World trade, the engine of growth, is sinking at a pace not seen since the second world war. In projections released on Monday March 23rd, the WTO predicts that the volume of global trade, which grew by 6 percent in 2007 and 2 percent last year, will fall by a dramatic 9 percent this year. The drop will be worst for rich countries, whose exports will contract by 10 percent, but even emerging and developing ones, whose exports grew by an average of 15 percent each year between 2000 and 2008, will see export volumes shrink by 2-3 percent this year. Before the release of these latest predictions economists had already expected global trade to fall by more than it did in 1982, the last time that it contracted, albeit slightly. Now matters look much worse than they did just a few months ago.
The contrast with the recent past could not be sharper. In the boom years between 1998 and 2008, trade volumes grew at 5.7 percent per year, easily outstripping the growth rate of world output, which was around 3 percent over the same period. Now the world is seeing falls in exports that are dizzying and close to universal, and which exceed declines in output. Among the 45 countries for which the World Bank has January trade data, the average fall in exports from a year ago was a staggering 32 percent, and 37 countries saw exports decline by more than a quarter. The drops cut a wide swathe across the world, with exports plummeting in rich and poor countries alike. Exports from Argentina in January were 36 percent lower than a year before. The corresponding drop for Canada was 35 percent. Chile’s exports fell by 41 percent, Japan’s fell by 35 percent.
The immediate reasons are clear enough. The worst recession in living memory means a dramatic collapse in demand for goods everywhere. An estimated shortfall of $100 billion in trade finance, which is behind roughly 90 percent of world trade is also making matters worse. Yet the synchronisation and speed with which exports from countries across the world have plummeted is striking.
Economists believe that an additional reason for these sharp and co-ordinated drops lies in a fundamental change in the nature of global trade over the past three decades, as a result of the rise of global supply chains. When David Ricardo posited that comparative advantage was the basis of trade, he conceived of countries specialising in products, such as wine or cloth. Now, they specialise not so much in final products as in a step, or steps, in the production process, what economists call “vertical specialisation”. Vertical specialisation has grown by about 30 percent and accounts for a third of the growth in trade over the past 20 to 30 years.
Vertical specialisation led trade to grow much faster than it would have otherwise. Earlier, a tractor made in America would use American steel and parts: its only contribution to trade would come if the finished item were exported. Now, that tractor may use steel from India that is stamped and pressed in Mexico, before being exported to Tanzania. Global supply chains have increased the amount of international trade involved in getting a product made and delivered to its final user.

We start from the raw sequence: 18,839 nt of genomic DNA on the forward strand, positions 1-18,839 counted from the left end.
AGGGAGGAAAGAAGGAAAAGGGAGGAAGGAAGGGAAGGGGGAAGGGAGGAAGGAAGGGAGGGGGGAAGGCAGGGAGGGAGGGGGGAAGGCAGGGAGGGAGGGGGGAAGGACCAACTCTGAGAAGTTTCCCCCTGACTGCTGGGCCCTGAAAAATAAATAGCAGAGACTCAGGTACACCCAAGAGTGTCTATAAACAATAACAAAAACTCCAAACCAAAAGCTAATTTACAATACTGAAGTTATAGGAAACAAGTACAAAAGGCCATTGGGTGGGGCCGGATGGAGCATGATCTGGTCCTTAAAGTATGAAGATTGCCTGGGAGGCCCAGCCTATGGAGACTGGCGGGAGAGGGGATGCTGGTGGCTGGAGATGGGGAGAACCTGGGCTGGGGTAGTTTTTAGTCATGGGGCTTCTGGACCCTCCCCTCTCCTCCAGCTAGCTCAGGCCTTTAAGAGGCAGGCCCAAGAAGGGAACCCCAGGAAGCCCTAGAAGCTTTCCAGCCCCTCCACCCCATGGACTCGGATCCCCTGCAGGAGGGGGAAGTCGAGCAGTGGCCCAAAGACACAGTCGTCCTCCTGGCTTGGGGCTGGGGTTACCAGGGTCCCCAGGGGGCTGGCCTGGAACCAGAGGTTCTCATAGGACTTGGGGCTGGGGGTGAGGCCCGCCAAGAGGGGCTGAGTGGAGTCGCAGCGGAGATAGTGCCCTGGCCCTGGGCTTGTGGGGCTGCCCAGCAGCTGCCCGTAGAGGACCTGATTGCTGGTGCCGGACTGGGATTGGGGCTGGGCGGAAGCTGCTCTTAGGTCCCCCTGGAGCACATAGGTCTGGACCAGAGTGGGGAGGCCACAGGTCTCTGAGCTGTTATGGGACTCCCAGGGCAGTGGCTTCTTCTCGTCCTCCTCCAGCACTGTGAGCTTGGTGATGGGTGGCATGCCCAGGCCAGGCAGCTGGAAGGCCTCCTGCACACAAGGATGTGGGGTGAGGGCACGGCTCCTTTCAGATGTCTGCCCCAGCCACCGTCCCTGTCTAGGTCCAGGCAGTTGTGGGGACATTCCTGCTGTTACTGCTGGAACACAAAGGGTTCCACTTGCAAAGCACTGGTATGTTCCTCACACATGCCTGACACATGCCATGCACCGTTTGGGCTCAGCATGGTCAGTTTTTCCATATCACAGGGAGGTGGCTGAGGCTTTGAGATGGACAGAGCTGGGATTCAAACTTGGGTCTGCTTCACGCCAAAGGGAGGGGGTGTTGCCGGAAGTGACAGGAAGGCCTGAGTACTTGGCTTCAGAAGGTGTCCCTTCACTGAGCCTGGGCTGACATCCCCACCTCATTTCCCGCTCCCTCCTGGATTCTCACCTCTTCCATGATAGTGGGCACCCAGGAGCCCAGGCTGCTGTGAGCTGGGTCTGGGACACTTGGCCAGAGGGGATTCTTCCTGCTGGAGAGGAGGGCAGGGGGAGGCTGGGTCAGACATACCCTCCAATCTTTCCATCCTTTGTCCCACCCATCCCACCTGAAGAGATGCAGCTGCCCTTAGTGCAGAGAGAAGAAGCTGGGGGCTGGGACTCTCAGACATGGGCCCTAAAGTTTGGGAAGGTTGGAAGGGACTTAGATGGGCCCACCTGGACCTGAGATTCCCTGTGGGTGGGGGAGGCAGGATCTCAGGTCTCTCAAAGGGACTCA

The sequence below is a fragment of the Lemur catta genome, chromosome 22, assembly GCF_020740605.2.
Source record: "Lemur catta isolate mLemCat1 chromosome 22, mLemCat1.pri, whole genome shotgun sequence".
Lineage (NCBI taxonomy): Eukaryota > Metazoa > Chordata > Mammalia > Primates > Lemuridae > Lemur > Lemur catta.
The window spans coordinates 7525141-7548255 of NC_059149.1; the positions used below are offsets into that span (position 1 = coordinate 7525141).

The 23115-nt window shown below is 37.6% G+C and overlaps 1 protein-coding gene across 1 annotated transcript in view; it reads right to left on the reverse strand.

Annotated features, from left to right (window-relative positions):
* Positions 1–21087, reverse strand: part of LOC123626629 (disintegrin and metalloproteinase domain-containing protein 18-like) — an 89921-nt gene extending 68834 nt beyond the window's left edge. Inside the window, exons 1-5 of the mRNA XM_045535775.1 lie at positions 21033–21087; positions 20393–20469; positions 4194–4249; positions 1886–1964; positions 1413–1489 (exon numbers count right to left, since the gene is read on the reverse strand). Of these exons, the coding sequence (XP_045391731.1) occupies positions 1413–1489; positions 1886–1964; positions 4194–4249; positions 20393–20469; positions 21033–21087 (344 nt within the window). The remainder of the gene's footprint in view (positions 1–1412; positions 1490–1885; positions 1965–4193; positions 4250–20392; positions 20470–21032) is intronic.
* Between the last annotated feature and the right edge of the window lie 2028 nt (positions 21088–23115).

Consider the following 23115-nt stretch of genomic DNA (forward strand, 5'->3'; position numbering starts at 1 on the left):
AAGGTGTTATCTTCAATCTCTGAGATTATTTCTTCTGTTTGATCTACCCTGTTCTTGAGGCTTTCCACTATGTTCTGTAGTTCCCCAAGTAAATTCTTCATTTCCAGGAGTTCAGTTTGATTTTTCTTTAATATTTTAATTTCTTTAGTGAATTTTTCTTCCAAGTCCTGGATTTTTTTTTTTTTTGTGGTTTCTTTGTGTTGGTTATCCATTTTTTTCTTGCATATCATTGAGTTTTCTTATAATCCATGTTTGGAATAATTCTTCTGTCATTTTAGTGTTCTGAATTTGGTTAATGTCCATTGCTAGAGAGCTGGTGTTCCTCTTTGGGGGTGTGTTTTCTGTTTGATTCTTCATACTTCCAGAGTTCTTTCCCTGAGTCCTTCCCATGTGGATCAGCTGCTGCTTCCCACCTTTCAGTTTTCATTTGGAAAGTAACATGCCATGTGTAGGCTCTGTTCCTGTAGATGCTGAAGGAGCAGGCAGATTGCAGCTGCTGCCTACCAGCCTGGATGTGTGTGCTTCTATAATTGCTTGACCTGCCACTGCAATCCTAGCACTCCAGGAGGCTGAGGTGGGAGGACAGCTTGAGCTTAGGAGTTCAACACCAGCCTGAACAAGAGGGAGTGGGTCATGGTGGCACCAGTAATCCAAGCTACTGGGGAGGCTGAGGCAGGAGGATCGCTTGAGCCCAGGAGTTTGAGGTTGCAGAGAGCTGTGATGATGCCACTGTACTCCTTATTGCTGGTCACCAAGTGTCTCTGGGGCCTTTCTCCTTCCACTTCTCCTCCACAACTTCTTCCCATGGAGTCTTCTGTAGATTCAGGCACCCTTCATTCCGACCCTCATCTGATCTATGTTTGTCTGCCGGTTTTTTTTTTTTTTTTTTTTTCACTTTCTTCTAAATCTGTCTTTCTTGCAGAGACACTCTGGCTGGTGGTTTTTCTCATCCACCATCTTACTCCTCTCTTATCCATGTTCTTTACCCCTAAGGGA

On the flip side, declines in demand that would once have resulted primarily in a fall in domestic output, and would only have had a second-order effect on other countries’ exports because of the decline in domestic incomes, now immediately affect trade flows in several countries. The same mechanism that was responsible for the remarkably rapid growth in trade since the early 1980s is now amplifying the extent to which trade responds to a decline in demand, which explains the remarkable synchronisation with which trade is declining everywhere.
More troubling, protectionism is rising and risks making an already severe slump even more catastrophic. When leaders of the G20 countries meet in London on April 2nd they are likely to reiterate a pledge made in November to avoid the mistakes of the 1930s. They are expected to promise to restrain themselves from raising the trade barriers that have been whittled away over decades of tortuous multilateral negotiations. But almost none have kept the promise they made at that last meeting. The World Bank has counted 47 trade-restricting steps taken by 17 of the G20 members. Tariffs have risen in several developing countries, including India, Russia and Ecuador. European ones and America have resorted increasingly to subsidies for failing industries, with implicit pressure on firms to create jobs “at home”, possibly at the cost of shutting down more efficient facilities abroad.
An all-out 1930s-style tariff war still seems unlikely, however, partly because existing WTO agreements limit (even if they do not eliminate) the scope for tariff increases. Some also argue that the globalisation of the supply chain has made traditional protectionism, in the form of wholesale tariff increases, more difficult to pull off than in a world where most goods were made with domestic, rather than imported, inputs. This is because taxing imports can end up hurting a country’s own producers who rely on imported inputs.
So far, those supply chains seem to be intact, partly helped by the sharp drop in the price of oil. If they survive the crisis, they will help an eventual synchronised recovery in trade. But a further rise in protectionism risks choking off what should be an engine of recovery for the world economy.